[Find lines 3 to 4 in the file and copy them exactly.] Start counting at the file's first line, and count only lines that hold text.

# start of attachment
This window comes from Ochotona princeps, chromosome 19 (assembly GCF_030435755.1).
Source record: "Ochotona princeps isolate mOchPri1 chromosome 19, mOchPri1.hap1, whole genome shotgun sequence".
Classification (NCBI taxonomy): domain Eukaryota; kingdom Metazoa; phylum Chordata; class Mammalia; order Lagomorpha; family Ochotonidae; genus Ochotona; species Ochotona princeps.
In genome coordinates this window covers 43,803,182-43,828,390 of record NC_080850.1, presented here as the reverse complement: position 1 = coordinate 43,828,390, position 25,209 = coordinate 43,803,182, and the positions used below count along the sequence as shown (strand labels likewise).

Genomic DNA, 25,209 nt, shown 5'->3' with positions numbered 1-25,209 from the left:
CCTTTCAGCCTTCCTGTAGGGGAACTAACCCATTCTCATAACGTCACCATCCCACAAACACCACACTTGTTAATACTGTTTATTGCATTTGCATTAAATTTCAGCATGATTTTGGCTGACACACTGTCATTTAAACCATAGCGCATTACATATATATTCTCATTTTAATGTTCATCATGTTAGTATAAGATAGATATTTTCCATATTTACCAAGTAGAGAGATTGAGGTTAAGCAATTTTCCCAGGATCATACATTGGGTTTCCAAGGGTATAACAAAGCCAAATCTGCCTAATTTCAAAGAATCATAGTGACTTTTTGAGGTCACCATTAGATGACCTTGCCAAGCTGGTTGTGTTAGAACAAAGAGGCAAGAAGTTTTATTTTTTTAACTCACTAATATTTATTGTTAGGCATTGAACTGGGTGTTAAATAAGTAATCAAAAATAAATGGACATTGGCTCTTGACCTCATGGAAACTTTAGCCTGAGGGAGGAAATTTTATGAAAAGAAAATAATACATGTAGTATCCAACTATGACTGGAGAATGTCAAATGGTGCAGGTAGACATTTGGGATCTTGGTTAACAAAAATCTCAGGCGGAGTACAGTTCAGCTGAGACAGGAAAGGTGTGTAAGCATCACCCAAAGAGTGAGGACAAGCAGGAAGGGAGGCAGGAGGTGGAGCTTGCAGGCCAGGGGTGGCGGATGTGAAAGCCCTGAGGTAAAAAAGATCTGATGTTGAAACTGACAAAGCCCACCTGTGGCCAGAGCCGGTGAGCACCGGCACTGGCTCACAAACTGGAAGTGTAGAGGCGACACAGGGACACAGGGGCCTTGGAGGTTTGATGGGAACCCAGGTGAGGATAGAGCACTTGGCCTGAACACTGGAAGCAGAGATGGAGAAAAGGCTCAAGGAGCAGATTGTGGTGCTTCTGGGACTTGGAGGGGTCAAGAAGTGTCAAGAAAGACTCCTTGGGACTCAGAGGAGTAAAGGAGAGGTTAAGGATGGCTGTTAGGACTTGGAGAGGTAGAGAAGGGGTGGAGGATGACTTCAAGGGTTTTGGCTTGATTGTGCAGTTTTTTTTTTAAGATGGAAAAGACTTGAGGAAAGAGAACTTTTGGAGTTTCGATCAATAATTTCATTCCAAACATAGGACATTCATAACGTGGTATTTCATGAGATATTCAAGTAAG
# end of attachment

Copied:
Classification (NCBI taxonomy): domain Eukaryota; kingdom Metazoa; phylum Chordata; class Mammalia; order Lagomorpha; family Ochotonidae; genus Ochotona; species Ochotona princeps.
In genome coordinates this window covers 43,803,182-43,828,390 of record NC_080850.1, presented here as the reverse complement: position 1 = coordinate 43,828,390, position 25,209 = coordinate 43,803,182, and the positions used below count along the sequence as shown (strand labels likewise).